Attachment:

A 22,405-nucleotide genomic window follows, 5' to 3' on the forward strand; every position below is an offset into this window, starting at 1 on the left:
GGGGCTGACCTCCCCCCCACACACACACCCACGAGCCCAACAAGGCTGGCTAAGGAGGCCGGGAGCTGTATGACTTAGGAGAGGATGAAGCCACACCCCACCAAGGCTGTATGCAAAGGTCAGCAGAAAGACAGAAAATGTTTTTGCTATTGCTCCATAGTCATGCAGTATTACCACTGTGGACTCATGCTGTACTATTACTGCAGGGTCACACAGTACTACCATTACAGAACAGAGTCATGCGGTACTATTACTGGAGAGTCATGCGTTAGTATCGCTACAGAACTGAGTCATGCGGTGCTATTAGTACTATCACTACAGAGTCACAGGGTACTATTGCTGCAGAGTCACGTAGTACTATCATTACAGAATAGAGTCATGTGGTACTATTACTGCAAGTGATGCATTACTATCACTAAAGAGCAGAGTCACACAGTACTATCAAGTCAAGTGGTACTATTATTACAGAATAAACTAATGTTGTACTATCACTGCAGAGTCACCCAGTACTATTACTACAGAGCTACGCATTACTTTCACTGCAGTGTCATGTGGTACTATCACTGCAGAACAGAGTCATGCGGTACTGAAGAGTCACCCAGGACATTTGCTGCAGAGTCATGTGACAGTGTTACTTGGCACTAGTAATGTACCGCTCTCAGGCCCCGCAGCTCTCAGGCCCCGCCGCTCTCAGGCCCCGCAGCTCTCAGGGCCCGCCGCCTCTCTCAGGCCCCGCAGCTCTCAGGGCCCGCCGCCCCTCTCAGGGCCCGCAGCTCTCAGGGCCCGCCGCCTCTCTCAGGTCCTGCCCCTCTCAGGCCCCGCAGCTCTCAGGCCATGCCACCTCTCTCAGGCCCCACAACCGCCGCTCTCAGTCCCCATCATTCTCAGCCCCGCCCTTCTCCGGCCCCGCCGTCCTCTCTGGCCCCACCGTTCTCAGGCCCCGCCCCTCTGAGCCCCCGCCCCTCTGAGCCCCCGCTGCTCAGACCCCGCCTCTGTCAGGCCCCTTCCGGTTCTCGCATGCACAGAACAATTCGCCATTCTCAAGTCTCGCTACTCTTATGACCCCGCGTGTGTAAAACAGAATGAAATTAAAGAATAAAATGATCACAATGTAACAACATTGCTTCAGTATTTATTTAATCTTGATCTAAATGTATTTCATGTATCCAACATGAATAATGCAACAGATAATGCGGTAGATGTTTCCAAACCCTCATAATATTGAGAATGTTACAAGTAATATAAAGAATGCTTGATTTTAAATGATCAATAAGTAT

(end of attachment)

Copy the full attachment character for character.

A 22,405-nucleotide genomic window follows, 5' to 3' on the forward strand; every position below is an offset into this window, starting at 1 on the left:
GGGGCTGACCTCCCCCCCACACACACACCCACGAGCCCAACAAGGCTGGCTAAGGAGGCCGGGAGCTGTATGACTTAGGAGAGGATGAAGCCACACCCCACCAAGGCTGTATGCAAAGGTCAGCAGAAAGACAGAAAATGTTTTTGCTATTGCTCCATAGTCATGCAGTATTACCACTGTGGACTCATGCTGTACTATTACTGCAGGGTCACACAGTACTACCATTACAGAACAGAGTCATGCGGTACTATTACTGGAGAGTCATGCGTTAGTATCGCTACAGAACTGAGTCATGCGGTGCTATTAGTACTATCACTACAGAGTCACAGGGTACTATTGCTGCAGAGTCACGTAGTACTATCATTACAGAATAGAGTCATGTGGTACTATTACTGCAAGTGATGCATTACTATCACTAAAGAGCAGAGTCACACAGTACTATCAAGTCAAGTGGTACTATTATTACAGAATAAACTAATGTTGTACTATCACTGCAGAGTCACCCAGTACTATTACTACAGAGCTACGCATTACTTTCACTGCAGTGTCATGTGGTACTATCACTGCAGAACAGAGTCATGCGGTACTGAAGAGTCACCCAGGACATTTGCTGCAGAGTCATGTGACAGTGTTACTTGGCACTAGTAATGTACCGCTCTCAGGCCCCGCAGCTCTCAGGCCCCGCCGCTCTCAGGCCCCGCAGCTCTCAGGGCCCGCCGCCTCTCTCAGGCCCCGCAGCTCTCAGGGCCCGCCGCCCCTCTCAGGGCCCGCAGCTCTCAGGGCCCGCCGCCTCTCTCAGGTCCTGCCCCTCTCAGGCCCCGCAGCTCTCAGGCCATGCCACCTCTCTCAGGCCCCACAACCGCCGCTCTCAGTCCCCATCATTCTCAGCCCCGCCCTTCTCCGGCCCCGCCGTCCTCTCTGGCCCCACCGTTCTCAGGCCCCGCCCCTCTGAGCCCCCGCCCCTCTGAGCCCCCGCTGCTCAGACCCCGCCTCTGTCAGGCCCCTTCCGGTTCTCGCATGCACAGAACAATTCGCCATTCTCAAGTCTCGCTACTCTTATGACCCCGCGTGTGTAAAACAGAATGAAATTAAAGAATAAAATGATCACAATGTAACAACATTGCTTCAGTATTTATTTAATCTTGATCTAAATGTATTTCATGTATCCAACATGAATAATGCAACAGATAATGCGGTAGATGTTTCCAAACCCTCATAATATTGAGAATGTTACAAGTAATATAAAGAATGCTTGATTTTAAATGATCAATAAGTAT